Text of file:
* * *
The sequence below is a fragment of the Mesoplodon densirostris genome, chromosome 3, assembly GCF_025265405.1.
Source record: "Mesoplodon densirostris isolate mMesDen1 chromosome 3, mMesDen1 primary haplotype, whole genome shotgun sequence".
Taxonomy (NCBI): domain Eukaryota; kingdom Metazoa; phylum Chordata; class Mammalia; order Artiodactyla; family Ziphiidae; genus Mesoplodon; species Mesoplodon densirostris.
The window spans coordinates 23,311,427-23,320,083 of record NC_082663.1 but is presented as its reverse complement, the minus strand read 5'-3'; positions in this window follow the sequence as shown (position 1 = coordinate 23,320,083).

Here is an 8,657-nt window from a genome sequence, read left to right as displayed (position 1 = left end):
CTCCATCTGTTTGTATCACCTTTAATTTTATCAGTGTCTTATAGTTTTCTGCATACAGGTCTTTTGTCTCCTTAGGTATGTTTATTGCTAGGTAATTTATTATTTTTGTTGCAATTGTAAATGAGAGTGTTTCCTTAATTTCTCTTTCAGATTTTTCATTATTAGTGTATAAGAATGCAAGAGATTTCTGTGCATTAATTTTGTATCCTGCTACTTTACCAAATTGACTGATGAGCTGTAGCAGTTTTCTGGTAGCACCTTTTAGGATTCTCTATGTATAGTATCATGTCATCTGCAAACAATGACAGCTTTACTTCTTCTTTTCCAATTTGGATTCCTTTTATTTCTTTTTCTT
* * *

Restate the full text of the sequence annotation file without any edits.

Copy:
The sequence below is a fragment of the Mesoplodon densirostris genome, chromosome 3, assembly GCF_025265405.1.
Source record: "Mesoplodon densirostris isolate mMesDen1 chromosome 3, mMesDen1 primary haplotype, whole genome shotgun sequence".
Taxonomy (NCBI): domain Eukaryota; kingdom Metazoa; phylum Chordata; class Mammalia; order Artiodactyla; family Ziphiidae; genus Mesoplodon; species Mesoplodon densirostris.
The window spans coordinates 23,311,427-23,320,083 of record NC_082663.1 but is presented as its reverse complement, the minus strand read 5'-3'; positions in this window follow the sequence as shown (position 1 = coordinate 23,320,083).

Here is an 8,657-nt window from a genome sequence, read left to right as displayed (position 1 = left end):
CTCCATCTGTTTGTATCACCTTTAATTTTATCAGTGTCTTATAGTTTTCTGCATACAGGTCTTTTGTCTCCTTAGGTATGTTTATTGCTAGGTAATTTATTATTTTTGTTGCAATTGTAAATGAGAGTGTTTCCTTAATTTCTCTTTCAGATTTTTCATTATTAGTGTATAAGAATGCAAGAGATTTCTGTGCATTAATTTTGTATCCTGCTACTTTACCAAATTGACTGATGAGCTGTAGCAGTTTTCTGGTAGCACCTTTTAGGATTCTCTATGTATAGTATCATGTCATCTGCAAACAATGACAGCTTTACTTCTTCTTTTCCAATTTGGATTCCTTTTATTTCTTTTTCTT